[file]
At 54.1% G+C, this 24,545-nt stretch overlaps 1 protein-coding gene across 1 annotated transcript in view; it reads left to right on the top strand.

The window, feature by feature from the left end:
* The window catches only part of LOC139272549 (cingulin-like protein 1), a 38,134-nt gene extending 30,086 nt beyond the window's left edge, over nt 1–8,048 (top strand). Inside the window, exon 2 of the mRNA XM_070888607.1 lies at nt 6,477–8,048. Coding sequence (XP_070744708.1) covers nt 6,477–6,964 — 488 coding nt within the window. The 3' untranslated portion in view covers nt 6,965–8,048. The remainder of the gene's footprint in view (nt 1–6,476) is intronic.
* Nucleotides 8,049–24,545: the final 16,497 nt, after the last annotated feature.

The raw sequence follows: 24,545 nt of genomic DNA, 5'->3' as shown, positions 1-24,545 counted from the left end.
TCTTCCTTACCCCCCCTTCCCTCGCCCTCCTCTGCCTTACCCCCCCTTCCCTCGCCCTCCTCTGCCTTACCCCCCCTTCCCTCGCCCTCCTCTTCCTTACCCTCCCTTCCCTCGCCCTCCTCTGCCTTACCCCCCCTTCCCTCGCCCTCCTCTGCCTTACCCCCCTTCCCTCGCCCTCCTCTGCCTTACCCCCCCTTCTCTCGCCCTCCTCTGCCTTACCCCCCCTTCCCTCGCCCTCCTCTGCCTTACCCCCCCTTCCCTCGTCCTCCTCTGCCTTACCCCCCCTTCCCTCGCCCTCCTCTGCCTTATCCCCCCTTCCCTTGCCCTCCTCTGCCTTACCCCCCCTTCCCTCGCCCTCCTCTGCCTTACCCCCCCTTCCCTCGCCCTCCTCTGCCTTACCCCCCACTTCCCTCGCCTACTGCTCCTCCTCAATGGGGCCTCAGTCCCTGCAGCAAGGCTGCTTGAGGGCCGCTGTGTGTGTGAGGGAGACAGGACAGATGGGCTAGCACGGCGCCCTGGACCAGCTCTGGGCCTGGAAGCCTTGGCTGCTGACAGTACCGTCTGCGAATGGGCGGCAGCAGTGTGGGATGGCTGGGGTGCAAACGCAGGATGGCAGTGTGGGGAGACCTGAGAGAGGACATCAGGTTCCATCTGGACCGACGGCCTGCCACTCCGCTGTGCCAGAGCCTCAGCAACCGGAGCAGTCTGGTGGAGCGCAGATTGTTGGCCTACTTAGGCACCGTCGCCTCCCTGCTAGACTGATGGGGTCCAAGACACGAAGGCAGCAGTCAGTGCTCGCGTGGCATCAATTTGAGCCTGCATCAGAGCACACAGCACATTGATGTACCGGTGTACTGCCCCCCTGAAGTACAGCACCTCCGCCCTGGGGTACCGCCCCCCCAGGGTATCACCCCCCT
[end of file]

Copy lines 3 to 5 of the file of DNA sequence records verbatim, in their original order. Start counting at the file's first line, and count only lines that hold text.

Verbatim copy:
* The window catches only part of LOC139272549 (cingulin-like protein 1), a 38,134-nt gene extending 30,086 nt beyond the window's left edge, over nt 1–8,048 (top strand). Inside the window, exon 2 of the mRNA XM_070888607.1 lies at nt 6,477–8,048. Coding sequence (XP_070744708.1) covers nt 6,477–6,964 — 488 coding nt within the window. The 3' untranslated portion in view covers nt 6,965–8,048. The remainder of the gene's footprint in view (nt 1–6,476) is intronic.
* Nucleotides 8,049–24,545: the final 16,497 nt, after the last annotated feature.

The raw sequence follows: 24,545 nt of genomic DNA, 5'->3' as shown, positions 1-24,545 counted from the left end.